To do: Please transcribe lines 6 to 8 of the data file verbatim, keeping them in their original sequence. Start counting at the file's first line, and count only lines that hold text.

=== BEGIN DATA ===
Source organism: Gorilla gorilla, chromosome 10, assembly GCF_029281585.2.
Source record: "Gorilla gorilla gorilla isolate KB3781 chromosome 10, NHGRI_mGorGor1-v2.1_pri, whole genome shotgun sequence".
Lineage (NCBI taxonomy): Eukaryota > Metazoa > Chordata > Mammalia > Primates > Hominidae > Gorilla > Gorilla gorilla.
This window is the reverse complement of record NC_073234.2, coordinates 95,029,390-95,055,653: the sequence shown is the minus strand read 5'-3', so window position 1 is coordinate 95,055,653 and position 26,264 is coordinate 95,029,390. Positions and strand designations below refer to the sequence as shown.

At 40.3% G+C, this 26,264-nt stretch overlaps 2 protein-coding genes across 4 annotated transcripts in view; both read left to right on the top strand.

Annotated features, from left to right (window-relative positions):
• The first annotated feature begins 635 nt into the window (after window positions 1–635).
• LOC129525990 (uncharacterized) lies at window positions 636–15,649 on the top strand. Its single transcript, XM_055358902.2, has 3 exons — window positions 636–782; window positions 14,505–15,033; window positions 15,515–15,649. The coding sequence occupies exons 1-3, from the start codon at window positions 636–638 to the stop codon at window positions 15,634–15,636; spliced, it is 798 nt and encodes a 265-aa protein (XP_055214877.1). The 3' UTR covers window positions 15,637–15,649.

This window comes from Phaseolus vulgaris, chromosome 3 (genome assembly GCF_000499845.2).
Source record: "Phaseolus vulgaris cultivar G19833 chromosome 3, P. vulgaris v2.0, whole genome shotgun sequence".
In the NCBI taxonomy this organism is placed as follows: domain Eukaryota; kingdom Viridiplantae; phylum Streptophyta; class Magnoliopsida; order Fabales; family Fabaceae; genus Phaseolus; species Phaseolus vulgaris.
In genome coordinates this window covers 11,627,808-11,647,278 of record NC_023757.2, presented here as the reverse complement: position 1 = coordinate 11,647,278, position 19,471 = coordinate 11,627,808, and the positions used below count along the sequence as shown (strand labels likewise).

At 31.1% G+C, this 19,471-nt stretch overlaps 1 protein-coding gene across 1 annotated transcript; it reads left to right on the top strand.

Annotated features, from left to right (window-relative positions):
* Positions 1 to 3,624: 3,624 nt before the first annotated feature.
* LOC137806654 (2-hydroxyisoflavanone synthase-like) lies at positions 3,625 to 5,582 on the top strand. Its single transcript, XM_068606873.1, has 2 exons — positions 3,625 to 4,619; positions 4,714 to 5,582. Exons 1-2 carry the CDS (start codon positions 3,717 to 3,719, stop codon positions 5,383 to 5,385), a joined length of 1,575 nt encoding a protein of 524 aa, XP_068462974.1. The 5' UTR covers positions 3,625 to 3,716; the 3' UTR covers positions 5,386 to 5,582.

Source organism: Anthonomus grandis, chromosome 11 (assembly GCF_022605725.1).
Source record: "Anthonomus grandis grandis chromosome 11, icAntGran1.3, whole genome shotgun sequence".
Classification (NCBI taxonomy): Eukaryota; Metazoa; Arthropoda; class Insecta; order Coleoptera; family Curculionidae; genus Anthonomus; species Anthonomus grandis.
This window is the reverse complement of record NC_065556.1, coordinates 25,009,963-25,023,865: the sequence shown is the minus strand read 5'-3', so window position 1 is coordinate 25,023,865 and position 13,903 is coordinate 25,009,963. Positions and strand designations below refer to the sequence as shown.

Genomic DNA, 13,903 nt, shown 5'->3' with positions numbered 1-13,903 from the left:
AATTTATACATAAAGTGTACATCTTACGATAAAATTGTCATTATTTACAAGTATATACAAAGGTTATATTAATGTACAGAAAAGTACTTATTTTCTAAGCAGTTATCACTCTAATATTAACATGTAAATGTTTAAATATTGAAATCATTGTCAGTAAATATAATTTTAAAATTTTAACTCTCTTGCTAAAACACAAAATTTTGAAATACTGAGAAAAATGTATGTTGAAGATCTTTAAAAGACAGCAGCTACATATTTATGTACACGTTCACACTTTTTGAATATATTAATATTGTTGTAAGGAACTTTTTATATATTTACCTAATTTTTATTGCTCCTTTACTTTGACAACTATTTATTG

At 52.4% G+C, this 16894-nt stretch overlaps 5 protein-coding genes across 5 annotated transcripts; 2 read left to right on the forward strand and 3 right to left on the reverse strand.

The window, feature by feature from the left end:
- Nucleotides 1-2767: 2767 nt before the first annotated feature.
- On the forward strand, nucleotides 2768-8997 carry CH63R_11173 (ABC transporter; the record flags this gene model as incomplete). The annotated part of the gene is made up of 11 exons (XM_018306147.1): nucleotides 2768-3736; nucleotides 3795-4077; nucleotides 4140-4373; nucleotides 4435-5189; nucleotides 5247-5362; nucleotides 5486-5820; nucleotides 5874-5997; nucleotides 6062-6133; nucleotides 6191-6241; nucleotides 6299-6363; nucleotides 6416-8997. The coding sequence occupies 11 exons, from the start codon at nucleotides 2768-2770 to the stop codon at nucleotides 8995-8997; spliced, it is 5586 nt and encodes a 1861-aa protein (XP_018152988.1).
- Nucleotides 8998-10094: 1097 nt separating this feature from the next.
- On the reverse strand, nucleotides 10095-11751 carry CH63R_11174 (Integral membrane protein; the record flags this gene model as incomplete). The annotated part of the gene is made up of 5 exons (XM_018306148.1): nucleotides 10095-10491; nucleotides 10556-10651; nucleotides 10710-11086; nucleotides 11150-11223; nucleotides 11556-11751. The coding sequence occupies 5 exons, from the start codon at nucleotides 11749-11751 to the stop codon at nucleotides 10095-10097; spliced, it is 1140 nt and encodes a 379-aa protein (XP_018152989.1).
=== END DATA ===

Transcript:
Annotated features, from left to right (window-relative positions):
• The first annotated feature begins 635 nt into the window (after window positions 1–635).
• LOC129525990 (uncharacterized) lies at window positions 636–15,649 on the top strand. Its single transcript, XM_055358902.2, has 3 exons — window positions 636–782; window positions 14,505–15,033; window positions 15,515–15,649. The coding sequence occupies exons 1-3, from the start codon at window positions 636–638 to the stop codon at window positions 15,634–15,636; spliced, it is 798 nt and encodes a 265-aa protein (XP_055214877.1). The 3' UTR covers window positions 15,637–15,649.